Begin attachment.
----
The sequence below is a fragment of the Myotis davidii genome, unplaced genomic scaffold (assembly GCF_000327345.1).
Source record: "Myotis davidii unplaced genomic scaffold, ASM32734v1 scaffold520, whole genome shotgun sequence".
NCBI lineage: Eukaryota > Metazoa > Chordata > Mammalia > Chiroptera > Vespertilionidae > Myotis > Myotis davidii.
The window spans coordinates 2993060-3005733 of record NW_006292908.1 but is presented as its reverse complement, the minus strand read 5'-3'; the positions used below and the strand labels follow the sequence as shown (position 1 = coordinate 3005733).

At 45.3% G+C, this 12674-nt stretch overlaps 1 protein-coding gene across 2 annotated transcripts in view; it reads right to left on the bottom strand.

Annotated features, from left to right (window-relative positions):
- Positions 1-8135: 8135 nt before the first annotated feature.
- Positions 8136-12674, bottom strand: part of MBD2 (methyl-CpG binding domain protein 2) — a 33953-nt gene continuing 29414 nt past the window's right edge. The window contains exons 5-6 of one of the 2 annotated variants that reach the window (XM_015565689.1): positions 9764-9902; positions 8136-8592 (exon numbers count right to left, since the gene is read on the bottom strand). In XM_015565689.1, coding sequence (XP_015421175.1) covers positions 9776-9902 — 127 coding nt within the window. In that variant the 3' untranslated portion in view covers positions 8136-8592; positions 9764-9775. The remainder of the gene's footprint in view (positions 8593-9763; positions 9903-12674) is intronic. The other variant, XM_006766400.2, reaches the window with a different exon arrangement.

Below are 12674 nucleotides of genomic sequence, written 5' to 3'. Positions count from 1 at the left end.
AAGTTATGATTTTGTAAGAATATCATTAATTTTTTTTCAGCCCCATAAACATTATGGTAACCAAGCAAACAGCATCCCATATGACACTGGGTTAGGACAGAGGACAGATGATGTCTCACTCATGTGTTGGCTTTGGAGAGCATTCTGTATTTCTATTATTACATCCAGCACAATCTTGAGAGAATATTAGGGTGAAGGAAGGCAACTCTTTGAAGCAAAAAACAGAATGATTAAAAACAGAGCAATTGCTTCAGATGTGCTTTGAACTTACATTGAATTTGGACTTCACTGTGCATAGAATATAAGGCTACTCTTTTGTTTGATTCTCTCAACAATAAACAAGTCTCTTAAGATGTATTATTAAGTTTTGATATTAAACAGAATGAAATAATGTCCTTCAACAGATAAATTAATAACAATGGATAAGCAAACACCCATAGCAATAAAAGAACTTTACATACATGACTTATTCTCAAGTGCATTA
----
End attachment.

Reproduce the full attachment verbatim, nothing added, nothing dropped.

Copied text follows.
The sequence below is a fragment of the Myotis davidii genome, unplaced genomic scaffold (assembly GCF_000327345.1).
Source record: "Myotis davidii unplaced genomic scaffold, ASM32734v1 scaffold520, whole genome shotgun sequence".
NCBI lineage: Eukaryota > Metazoa > Chordata > Mammalia > Chiroptera > Vespertilionidae > Myotis > Myotis davidii.
The window spans coordinates 2993060-3005733 of record NW_006292908.1 but is presented as its reverse complement, the minus strand read 5'-3'; the positions used below and the strand labels follow the sequence as shown (position 1 = coordinate 3005733).

At 45.3% G+C, this 12674-nt stretch overlaps 1 protein-coding gene across 2 annotated transcripts in view; it reads right to left on the bottom strand.

Annotated features, from left to right (window-relative positions):
- Positions 1-8135: 8135 nt before the first annotated feature.
- Positions 8136-12674, bottom strand: part of MBD2 (methyl-CpG binding domain protein 2) — a 33953-nt gene continuing 29414 nt past the window's right edge. The window contains exons 5-6 of one of the 2 annotated variants that reach the window (XM_015565689.1): positions 9764-9902; positions 8136-8592 (exon numbers count right to left, since the gene is read on the bottom strand). In XM_015565689.1, coding sequence (XP_015421175.1) covers positions 9776-9902 — 127 coding nt within the window. In that variant the 3' untranslated portion in view covers positions 8136-8592; positions 9764-9775. The remainder of the gene's footprint in view (positions 8593-9763; positions 9903-12674) is intronic. The other variant, XM_006766400.2, reaches the window with a different exon arrangement.

Below are 12674 nucleotides of genomic sequence, written 5' to 3'. Positions count from 1 at the left end.
AAGTTATGATTTTGTAAGAATATCATTAATTTTTTTTCAGCCCCATAAACATTATGGTAACCAAGCAAACAGCATCCCATATGACACTGGGTTAGGACAGAGGACAGATGATGTCTCACTCATGTGTTGGCTTTGGAGAGCATTCTGTATTTCTATTATTACATCCAGCACAATCTTGAGAGAATATTAGGGTGAAGGAAGGCAACTCTTTGAAGCAAAAAACAGAATGATTAAAAACAGAGCAATTGCTTCAGATGTGCTTTGAACTTACATTGAATTTGGACTTCACTGTGCATAGAATATAAGGCTACTCTTTTGTTTGATTCTCTCAACAATAAACAAGTCTCTTAAGATGTATTATTAAGTTTTGATATTAAACAGAATGAAATAATGTCCTTCAACAGATAAATTAATAACAATGGATAAGCAAACACCCATAGCAATAAAAGAACTTTACATACATGACTTATTCTCAAGTGCATTA